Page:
- What benefit will an effective, comprehensive CRR program make to your rating?
Public Fire & Life Safety Educator Level I Course Description and Objectives
This course is designed to provide the necessary knowledge and skills for educators who are responsible for providing basic fire and life safety education to the community. The course will meet the requirements of the NFPA Standard 1035 “Public Fire & Life Safety Educator Level I.”
The course consists of 14 contact hours. The course includes units on Public Education in the Fire Services; Recordkeeping; Characteristics of Human Learning; Fire Basics for the Educator; Preventable Injury Basics for the Educator; Use of Media for Safety Awareness; Appropriate Use of Educational Materials; and the post-course homework assignment.
This course is intended for individuals providing fire and life safety education to the community. Affiliation with a fire department is not required nor is a background in firefighting services.
- Participants will gain an understanding of Public Education in the fire service.
- Participants will recognize the importance of documentation and evaluation to ensure program goals are met.
- Participants will gain awareness of the characteristics of human learning and how it differs from one individual/group to the next based on age, background, and other environmental influences.
- Participants will learn the differences between the use and effects of different educational adjuncts and tools.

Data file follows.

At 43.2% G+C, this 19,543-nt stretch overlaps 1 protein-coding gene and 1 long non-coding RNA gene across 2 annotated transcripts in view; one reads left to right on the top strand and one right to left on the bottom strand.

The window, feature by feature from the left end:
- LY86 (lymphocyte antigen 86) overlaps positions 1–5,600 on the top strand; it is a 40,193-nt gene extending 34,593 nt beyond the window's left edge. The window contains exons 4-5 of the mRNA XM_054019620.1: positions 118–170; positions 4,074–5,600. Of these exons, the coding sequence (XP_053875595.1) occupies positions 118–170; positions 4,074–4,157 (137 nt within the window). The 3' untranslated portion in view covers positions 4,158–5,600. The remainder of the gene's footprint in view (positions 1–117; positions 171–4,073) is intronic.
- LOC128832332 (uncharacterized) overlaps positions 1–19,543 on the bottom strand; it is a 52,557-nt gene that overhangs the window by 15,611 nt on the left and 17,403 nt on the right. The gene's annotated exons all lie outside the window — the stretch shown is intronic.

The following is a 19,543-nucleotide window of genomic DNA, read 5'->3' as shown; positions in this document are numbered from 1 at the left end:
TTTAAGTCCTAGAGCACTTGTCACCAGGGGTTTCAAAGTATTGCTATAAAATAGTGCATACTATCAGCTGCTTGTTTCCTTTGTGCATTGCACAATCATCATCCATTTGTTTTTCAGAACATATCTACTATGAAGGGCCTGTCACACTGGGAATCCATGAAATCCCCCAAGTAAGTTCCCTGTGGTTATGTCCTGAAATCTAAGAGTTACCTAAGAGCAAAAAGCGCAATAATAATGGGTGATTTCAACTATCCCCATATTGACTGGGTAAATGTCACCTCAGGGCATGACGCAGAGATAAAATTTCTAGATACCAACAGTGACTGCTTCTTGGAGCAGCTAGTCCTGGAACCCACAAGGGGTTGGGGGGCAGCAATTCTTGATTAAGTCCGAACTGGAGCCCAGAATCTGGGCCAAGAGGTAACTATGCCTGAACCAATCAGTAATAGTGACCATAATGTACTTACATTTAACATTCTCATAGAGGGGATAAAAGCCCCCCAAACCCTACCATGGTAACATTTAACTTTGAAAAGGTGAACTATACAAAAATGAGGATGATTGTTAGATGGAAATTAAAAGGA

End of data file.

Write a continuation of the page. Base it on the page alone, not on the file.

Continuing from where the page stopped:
- Participants will learn the basics of fire behavior and the outcomes of fire.
- Participants will learn the basics of preventable mechanisms of injury and how to address the three “E’s” associated with injury prevention.
- Participants will gain an understanding of the limits and capabilities of various educational materials.
- Participants will prepare various products of the professional educator by completing a homework assignment in a timely manner.
Administrative (Inspection) Warrants
Presenter: Scott Kline
This class will enable fire code officials to understand the process to obtain administrative warrants. Sometime in our professional careers we may run into individuals who do not want us to inspect or investigate the fire that took place at their commercial establishment. We have the authority and responsibility to conduct fire inspections and investigations under Oregon Revised Statues, Oregon Administrative Rules and the Oregon Fire Code. Far too often, as inspectors, we do not exercise the right to obtain an administrative warrant to ensure public fire and life safety. This is due to the fact that most fire code officials have no knowledge of the process to obtain a warrant.
Objectives for this presentation are to review the laws pertaining to obtaining an administrative warrant. Steps to complete serve and return an administrative warrant. This class will use both lectures and fictitious case studies for the student to understand the presentation content.
SAVE THE DATE
OFMA’S 2018 Annual Business Meeting & Training Conference
Monday, Mar ch 19 – Friday, Mar ch 23, 2018
The Riverhouse Hotel & Convention Center